The Telescopio Nazionale Galileo (TNG) hosts, starting in April 2012, the visible spectrograph HARPS-N. It is based
on the design of its predecessor working at ESO's 3.6m telescope, achieving unprecedented results on radial velocity
measurements of extrasolar planetary systems. The spectrograph's ultra-stable environment, in a temperature-controlled
vacuum chamber, will allow measurements under 1 m/s which will enable the characterization of rocky, Earth-like
planets. Enhancements from the original HARPS include better scrambling using octagonal section fibers with a shorter
length, as well as a native tip-tilt system to increase image sharpness, and an integrated pipeline providing a complete set
Observations in the Kepler field will be the main goal of HARPS-N, and a substantial fraction of TNG observing time
will be devoted to this follow-up. The operation process of the observatory has been updated, from scheduling
constraints to telescope control system. Here we describe the entire instrument, along with the results from the first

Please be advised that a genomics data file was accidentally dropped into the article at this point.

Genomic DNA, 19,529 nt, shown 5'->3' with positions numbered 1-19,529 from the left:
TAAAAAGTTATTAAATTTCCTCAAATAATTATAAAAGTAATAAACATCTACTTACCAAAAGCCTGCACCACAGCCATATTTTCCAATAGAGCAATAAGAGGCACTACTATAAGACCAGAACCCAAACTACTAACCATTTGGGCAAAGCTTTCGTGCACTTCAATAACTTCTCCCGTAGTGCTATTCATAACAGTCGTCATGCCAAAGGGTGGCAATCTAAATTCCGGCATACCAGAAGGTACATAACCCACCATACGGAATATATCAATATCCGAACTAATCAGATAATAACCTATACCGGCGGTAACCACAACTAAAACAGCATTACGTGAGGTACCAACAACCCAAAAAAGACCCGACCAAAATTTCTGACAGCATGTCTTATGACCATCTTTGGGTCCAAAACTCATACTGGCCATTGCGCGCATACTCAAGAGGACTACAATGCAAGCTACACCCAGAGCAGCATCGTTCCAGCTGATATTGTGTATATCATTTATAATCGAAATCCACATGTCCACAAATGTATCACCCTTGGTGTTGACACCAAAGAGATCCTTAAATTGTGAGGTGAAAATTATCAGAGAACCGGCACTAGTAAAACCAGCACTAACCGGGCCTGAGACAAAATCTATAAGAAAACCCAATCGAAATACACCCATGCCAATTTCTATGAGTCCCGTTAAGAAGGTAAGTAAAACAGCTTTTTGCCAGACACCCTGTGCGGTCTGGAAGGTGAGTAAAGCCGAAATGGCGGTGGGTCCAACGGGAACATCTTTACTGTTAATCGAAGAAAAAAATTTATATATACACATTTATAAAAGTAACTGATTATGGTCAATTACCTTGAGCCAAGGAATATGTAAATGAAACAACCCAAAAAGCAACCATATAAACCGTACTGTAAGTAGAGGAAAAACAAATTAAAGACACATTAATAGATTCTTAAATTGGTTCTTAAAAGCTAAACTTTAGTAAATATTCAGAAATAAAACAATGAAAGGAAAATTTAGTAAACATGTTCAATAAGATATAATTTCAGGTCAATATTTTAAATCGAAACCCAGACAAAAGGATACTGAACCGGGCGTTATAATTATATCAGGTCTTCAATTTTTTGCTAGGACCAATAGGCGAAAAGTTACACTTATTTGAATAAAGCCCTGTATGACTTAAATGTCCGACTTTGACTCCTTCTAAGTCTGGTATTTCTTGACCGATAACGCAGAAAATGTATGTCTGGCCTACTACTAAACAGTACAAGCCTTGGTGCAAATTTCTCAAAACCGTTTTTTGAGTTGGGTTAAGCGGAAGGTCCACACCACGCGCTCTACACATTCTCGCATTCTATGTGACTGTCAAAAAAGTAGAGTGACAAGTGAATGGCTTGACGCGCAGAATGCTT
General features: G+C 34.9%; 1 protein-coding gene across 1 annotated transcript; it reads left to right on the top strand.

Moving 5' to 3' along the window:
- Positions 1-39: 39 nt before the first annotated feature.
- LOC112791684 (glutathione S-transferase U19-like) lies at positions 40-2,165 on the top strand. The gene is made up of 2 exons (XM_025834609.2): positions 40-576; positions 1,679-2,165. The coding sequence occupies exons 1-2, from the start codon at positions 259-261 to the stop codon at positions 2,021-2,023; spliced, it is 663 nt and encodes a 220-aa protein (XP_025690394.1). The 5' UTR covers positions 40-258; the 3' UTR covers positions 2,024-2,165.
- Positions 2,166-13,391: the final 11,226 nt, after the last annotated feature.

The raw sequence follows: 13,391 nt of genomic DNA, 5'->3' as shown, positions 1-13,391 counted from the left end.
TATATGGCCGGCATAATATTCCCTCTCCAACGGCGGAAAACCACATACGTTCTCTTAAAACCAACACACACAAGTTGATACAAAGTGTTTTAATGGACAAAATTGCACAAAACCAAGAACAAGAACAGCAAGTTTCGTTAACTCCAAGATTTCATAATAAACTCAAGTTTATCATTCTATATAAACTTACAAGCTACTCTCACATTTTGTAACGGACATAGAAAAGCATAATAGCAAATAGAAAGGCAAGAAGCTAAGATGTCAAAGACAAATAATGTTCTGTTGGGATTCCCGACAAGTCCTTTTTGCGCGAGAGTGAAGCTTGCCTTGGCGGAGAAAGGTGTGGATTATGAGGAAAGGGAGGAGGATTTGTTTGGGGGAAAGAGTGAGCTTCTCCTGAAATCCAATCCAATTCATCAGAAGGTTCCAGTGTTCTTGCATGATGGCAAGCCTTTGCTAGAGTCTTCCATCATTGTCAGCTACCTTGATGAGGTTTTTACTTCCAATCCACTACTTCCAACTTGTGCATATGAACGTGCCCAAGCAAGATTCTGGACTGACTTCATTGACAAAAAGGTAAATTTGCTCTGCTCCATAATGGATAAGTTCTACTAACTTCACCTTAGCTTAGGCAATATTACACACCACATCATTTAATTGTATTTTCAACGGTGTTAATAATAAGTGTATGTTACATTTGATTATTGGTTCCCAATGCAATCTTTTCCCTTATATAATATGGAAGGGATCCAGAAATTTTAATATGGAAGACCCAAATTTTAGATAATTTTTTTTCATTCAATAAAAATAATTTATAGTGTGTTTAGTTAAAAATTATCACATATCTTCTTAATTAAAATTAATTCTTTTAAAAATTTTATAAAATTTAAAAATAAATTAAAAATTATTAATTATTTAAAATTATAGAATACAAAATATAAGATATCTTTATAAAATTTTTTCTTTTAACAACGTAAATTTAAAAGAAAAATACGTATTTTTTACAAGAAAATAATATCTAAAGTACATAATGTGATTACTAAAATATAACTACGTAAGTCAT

The European Space Agency, in the framework of its Space Situational Awareness (SSA) Preparatory Programme, has
commissioned a study for a global network of surveillance telescopes to monitor the ever increasing number of objects in
Earth orbit. A possible scenario identified by the study is a network of 20 SSA Telescopes located at various observatory
sites. This paper presents the conceptual design of a telescope system optimised for wide field, short exposures and fast
tracking – all requirements of SSA.
The requirements of the SSA telescope will be presented followed by a brief review of potential telescope technologies.
Following a trade study analysis a 1 m compact Schmidt telescope design was chosen. This design provides a field of
view of 3.4 degrees diameter. The design is achromatic and covers the wavelength range 380 – 900 nm. The sensitivity
of the telescope is such that it can monitor the orbital parameters of objects as small as 1 cm in low Earth orbit. This is
equivalent to 17th magnitude in 0.07 seconds at a signal to noise ratio of 5. The telescope is mounted on an Altitude-
Azimuth type mount that enables wide coverage of the sky and fast tracking speeds. The entire telescope is contained
within a Calotte type enclosure. The camera, detector control, and telescope control system design will also be presented.
Systems engineering aspects will be addressed, with particular attention given to the analysis and flow-down of
requirements and a practical and pragmatic process of system-level design trade-offs.
CANARY is an on-sky demonstrator adaptive optics (AO) system that in 2010 provided the first on-sky demonstration